Updated: January 2, 2020 2:57:44 pm
At New Delhi’s Shaheen Bagh, where hundreds of women are on a sit-in against the CAA and NRC for over a fortnight now, Shashibhushan Samad of the Jawaharlal Nehru University (JNU) wasn’t allowed to leave the dais without singing Dastoor last week. Samad’s recital of the Pakistani poet’s poem on the steps of JNU, when the university students were protesting a hike in hostel fee among other things, had gone viral months ago. And ever since, the powerful critique of the anti-poor constitution, introduced in the regime of Pakistan’s first military dictator General Ayub Khan, has found much resonance on this side of the border. It is ironic but it is mostly Pakistani poets – Faiz Ahmed Faiz, Jalib, and Allama Iqbal — whose language of resistance and dissent are inspiring the youth protesting against the Citizenship (Amendment) Act across the country.
In 1962, Ayub Khan’s constitution enforced in Pakistan an indirect election of an executive president through an electoral college, instead of direct democracy. Calling out the farce, Jalib wrote Dastoor in response, which adequately vented the political frustration of the ordinary Pakistani. The poet sang it openly, at various public gatherings and stages. The poem attained the status of an anthem, and very often people would join Jalib when he recited it.
Dastoor is now being sung by the youth in India, and its verses – Aise dastoor ko, Subhe-be-noor ko/ Main nahin maanta, Main nahin jaanta (This system, this morning bereft of light/ I refuse to accept, I refuse to acknowledge) — are being flashed on posters. Significantly, while Dastoor has often featured at mushairas in India, it is perhaps for the first time that it has become such a big part of the popular protests here.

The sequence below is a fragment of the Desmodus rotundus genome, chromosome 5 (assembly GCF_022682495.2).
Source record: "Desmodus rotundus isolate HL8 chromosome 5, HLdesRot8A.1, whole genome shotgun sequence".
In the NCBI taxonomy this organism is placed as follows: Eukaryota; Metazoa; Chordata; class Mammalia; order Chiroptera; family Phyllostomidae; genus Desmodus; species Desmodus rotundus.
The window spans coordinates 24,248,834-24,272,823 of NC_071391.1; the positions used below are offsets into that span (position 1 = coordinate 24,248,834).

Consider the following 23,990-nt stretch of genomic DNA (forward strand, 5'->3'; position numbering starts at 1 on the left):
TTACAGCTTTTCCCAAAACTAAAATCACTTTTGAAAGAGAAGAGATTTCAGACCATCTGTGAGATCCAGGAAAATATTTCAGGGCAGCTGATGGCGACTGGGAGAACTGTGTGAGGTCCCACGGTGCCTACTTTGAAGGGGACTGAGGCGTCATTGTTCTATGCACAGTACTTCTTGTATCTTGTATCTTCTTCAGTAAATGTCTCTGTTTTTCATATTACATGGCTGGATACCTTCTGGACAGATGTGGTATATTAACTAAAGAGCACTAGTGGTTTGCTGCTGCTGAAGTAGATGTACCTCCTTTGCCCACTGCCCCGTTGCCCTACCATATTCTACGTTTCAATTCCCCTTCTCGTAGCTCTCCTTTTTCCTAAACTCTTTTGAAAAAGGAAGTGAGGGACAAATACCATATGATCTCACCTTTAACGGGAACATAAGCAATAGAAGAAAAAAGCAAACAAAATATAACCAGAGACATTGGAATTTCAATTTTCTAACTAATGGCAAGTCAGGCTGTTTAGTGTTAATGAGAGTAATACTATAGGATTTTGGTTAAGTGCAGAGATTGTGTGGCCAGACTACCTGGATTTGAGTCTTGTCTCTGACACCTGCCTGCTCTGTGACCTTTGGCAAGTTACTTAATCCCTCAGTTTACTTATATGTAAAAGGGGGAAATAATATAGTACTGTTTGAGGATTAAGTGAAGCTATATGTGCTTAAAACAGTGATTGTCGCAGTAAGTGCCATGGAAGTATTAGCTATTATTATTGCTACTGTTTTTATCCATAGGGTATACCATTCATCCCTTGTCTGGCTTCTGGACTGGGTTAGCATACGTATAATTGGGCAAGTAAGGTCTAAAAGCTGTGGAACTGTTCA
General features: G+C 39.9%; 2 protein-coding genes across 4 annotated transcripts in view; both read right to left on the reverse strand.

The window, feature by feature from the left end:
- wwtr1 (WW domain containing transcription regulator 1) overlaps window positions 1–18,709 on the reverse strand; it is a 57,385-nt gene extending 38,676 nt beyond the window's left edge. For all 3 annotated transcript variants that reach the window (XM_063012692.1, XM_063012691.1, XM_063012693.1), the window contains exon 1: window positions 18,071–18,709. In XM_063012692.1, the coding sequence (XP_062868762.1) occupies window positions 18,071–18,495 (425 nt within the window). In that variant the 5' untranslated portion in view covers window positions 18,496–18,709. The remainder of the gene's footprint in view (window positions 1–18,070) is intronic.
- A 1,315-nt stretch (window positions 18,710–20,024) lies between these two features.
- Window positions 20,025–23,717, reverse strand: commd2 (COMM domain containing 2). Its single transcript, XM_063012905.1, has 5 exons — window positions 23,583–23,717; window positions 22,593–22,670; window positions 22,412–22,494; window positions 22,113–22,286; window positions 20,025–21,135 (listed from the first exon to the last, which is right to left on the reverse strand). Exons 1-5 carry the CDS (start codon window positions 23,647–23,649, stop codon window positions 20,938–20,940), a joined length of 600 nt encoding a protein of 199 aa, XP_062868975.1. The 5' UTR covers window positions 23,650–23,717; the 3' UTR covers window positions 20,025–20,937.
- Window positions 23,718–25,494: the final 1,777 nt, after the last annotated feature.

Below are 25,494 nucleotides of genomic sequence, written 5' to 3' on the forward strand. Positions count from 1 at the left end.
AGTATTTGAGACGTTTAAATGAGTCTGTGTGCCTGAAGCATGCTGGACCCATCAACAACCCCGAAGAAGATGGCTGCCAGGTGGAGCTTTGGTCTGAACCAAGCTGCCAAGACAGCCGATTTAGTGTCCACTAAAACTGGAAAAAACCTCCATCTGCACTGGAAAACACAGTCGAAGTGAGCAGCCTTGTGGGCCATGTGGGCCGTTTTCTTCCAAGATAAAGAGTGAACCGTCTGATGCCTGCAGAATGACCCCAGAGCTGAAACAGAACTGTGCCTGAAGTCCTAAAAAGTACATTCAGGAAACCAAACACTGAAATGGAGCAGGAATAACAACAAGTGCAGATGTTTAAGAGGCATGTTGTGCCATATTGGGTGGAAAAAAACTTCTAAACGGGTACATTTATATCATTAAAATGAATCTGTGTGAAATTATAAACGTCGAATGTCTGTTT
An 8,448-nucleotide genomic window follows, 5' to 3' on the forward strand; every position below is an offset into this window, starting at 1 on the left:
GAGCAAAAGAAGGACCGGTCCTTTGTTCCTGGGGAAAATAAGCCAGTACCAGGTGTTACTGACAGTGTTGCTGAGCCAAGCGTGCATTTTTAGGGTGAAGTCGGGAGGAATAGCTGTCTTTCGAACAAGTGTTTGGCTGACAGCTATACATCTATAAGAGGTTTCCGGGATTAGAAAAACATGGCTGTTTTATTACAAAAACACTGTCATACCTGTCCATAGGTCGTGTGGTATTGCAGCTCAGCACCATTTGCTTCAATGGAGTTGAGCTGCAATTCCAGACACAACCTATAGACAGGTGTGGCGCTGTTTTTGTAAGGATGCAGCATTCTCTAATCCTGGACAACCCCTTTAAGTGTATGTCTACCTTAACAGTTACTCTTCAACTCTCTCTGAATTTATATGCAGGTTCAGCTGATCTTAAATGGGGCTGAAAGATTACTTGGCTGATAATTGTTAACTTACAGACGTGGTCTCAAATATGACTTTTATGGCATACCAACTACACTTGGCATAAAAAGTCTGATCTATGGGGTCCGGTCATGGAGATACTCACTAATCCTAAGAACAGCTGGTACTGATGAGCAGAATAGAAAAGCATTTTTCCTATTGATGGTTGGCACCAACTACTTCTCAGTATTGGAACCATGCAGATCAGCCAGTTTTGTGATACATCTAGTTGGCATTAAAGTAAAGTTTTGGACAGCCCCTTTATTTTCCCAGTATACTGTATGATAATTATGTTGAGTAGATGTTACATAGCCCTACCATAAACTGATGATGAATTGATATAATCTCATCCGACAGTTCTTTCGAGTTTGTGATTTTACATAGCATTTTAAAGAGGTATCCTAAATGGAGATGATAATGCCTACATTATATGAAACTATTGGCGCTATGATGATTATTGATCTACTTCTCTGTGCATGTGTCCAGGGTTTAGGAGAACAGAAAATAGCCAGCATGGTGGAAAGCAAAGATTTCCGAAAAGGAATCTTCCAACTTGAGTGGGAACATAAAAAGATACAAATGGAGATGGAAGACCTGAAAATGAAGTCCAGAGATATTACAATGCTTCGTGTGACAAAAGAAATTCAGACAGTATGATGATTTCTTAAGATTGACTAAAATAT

Poet Gauhar Raza says: “Of course, we always knew Jalib and his Dastoor and loved both. But I haven’t seen Dastoor being used in earlier protests or even during the Emergency. It is after 2014 that Jalib’s works are quoted more and more. Dastoor’s popularity has touched a high during these protests and Indian protesters are celebrating it like never before.”
Adds Raza: “In Dastoor, which means the system or the structure, Jalib is rejecting that country’s constitution. Such poetries of resistance become popular in times of the rise of fascism, as it happened in Pakistan, Germany, Latin America, and, now in India. A similar kind of oppression has been unleashed in India. Much like Jalib, the youth and the common people here are fighting for the constitution. It will not let the government violate it. In Dastoor’s words and imageries, they find apt expressions for their angst.”
Samad concurs: “Dastoor mein woh saari baatein hain jinko nahin maanna chahiye (Dastoor tells about all those things that one should reject). It is not surprising that an inquilabi (revolutionary) poem like this has become popular in these times of fascism. Jalib went to jail for writing this, people who are reciting him face that risk now.”
Habib Ahmed — who took Jalib as pen name after Urdu poet Jalib Dehlvi — was born in East Punjab’s Hoshiarpur district in 1928. He did his schooling in Delhi. His early writings were about romance and nature. At the time of Partition, a young Jalib moved to Pakistan and found a job as the proof-reader of Urdu newspaper Imroze in Karachi whose editor was Faiz Ahmed Faiz. His interactions with Faiz made a huge impact on him and he soon moved towards the ideological Left and became a member of the Communist Party of Pakistan and the Progressive Writers’ Movement.